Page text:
They ran and jumped, danced and sang, laughed and cheered – just like hundreds of other grade school kids at summer camp in San Diego. But, the 300 lucky third- through fifth-graders that are attending the “Summer Engineering Experience for Kids” (SEEK) on the San Diego State University campus, are doing – and learning – a lot more than that.
This is only the second summer the free, three-week SEEK camp has been offered in San Diego and SDG&E again is a major sponsor of the program. The National Society of Black Engineers (NSBE) came up with the idea back in 2007 to increase student’s aptitude in math and science as well as their interest in pursuing science, technology, engineering, and math (STEM) career fields by engaging in interactive, team-based engineering projects. NSBE has facilitated the start of a number of camps both in the Midwest & East Coast. Last year was the first SEEK camp on the West Coast.
“The goal of the camp is to provide minority kids with role models who can show them that ‘A&E’ in our underserved communities doesn’t have to stand for athletes and entertainers; it also can mean ‘academic excellence,’” said Carl Mack, executive director of NSBE.
“SEEK is such an innovative program,” said Mike Niggli, SDG&E’s president and chief operating officer. “College students who are NSBE members serve as mentors who engage these young minds through hands-on projects to learn the fundamentals of math, science, and engineering. I’ve seen these kids in action and their energy and enthusiasm are good indicators that learning these subjects can be fun!”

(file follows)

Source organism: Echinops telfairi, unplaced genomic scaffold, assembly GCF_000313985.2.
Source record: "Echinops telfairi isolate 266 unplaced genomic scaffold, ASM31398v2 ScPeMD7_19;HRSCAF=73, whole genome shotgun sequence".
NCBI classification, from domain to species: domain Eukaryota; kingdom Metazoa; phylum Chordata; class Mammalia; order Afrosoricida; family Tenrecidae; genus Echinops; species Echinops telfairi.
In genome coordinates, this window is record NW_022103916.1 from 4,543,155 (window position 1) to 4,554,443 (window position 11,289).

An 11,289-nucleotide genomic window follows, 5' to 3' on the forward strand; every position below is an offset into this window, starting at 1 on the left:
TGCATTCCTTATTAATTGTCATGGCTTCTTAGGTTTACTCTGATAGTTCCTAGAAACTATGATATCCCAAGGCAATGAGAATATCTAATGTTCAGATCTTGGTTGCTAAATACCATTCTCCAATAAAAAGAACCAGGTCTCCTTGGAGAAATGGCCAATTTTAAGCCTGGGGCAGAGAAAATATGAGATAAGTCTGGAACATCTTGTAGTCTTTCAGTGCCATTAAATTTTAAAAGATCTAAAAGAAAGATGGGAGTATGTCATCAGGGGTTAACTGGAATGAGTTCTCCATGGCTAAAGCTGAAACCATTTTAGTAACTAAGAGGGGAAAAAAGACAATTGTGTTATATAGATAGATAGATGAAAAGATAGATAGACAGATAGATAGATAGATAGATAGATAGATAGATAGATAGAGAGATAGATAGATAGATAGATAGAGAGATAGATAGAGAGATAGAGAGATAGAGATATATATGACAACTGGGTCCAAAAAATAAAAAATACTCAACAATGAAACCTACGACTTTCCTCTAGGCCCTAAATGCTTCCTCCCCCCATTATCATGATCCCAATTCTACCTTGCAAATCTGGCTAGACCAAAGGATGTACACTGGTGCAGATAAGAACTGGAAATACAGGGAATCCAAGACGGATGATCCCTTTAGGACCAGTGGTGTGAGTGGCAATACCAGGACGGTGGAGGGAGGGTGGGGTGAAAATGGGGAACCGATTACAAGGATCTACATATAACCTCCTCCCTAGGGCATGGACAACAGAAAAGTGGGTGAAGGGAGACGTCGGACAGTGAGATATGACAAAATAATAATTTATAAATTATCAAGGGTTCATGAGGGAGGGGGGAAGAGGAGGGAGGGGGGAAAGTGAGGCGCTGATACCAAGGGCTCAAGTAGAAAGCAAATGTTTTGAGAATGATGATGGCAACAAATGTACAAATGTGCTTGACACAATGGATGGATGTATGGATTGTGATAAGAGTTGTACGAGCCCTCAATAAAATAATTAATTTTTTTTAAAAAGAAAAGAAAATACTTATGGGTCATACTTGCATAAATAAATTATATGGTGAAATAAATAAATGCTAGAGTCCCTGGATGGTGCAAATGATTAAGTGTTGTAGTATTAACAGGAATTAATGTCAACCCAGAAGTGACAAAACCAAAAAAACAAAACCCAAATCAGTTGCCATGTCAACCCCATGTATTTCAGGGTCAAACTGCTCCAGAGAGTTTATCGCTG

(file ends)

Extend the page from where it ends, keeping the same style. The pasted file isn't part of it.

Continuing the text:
Niggli challenged three SDG&E engineers to develop an “energy-related” piece of the curriculum for this summer’s SEEK camp. Kazeem Omidiji, an associate engineer on the Sunrise Powerlink project, Christian Henderson, an engineer II in Grid Operations and Henry Cobb, an engineer II in Distribution Operations, came up with the idea of building a mini, solar-powered car. The trio collaborated on securing the vehicle design, which sports a solar panel about the size of a credit card. They also wrote the lesson plan and construction directions, and taught the module to the mentors, who then educated the students and challenged the students to design their own car body.
“As the kids built the models, they learned basic math and power engineering concepts, and when they raced their customized cars, the vehicles were judged on speed, weight and accuracy,” said Omidiji.
“It’s a great feeling to watch the kids have so much fun putting their cars together and then racing them,” said Cobb. “I think I’ve had almost as much fun as they have and it’s nice to know you’re helping prepare these students for a possible future career as a scientist or engineer.”
The local SEEK camp is made possible thanks to contributions from companies including SDG&E, Solar Turbines, Northrup Grumman, San Diego State University, Life Technologies and Accurate Engineering. This year, the U.S. Marines was a major supporter to the camp.
“Like SDG&E, other employers in the energy and technology industries, as well as the military, are aware we need to keep the workforce pipeline filled with young people who have the right set of skills to meet the challenges of the future,” said Niggli.